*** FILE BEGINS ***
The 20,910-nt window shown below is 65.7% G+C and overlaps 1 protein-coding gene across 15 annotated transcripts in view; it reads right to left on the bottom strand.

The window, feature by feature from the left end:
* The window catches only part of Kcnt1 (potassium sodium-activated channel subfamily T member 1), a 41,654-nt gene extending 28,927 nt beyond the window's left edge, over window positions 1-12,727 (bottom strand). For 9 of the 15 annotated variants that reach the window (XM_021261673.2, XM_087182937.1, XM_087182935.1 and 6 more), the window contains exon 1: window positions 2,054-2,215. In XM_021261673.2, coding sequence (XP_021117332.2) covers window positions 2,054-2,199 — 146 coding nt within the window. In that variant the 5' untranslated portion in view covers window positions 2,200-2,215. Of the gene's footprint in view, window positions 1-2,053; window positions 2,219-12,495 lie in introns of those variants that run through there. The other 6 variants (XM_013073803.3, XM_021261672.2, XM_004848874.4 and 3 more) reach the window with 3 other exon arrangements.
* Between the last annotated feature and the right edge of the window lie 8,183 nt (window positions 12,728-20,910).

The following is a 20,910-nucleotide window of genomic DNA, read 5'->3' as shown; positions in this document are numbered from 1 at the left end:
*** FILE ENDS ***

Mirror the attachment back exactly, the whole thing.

The 20,910-nt window shown below is 65.7% G+C and overlaps 1 protein-coding gene across 15 annotated transcripts in view; it reads right to left on the bottom strand.

The window, feature by feature from the left end:
* The window catches only part of Kcnt1 (potassium sodium-activated channel subfamily T member 1), a 41,654-nt gene extending 28,927 nt beyond the window's left edge, over window positions 1-12,727 (bottom strand). For 9 of the 15 annotated variants that reach the window (XM_021261673.2, XM_087182937.1, XM_087182935.1 and 6 more), the window contains exon 1: window positions 2,054-2,215. In XM_021261673.2, coding sequence (XP_021117332.2) covers window positions 2,054-2,199 — 146 coding nt within the window. In that variant the 5' untranslated portion in view covers window positions 2,200-2,215. Of the gene's footprint in view, window positions 1-2,053; window positions 2,219-12,495 lie in introns of those variants that run through there. The other 6 variants (XM_013073803.3, XM_021261672.2, XM_004848874.4 and 3 more) reach the window with 3 other exon arrangements.
* Between the last annotated feature and the right edge of the window lie 8,183 nt (window positions 12,728-20,910).

The following is a 20,910-nucleotide window of genomic DNA, read 5'->3' as shown; positions in this document are numbered from 1 at the left end: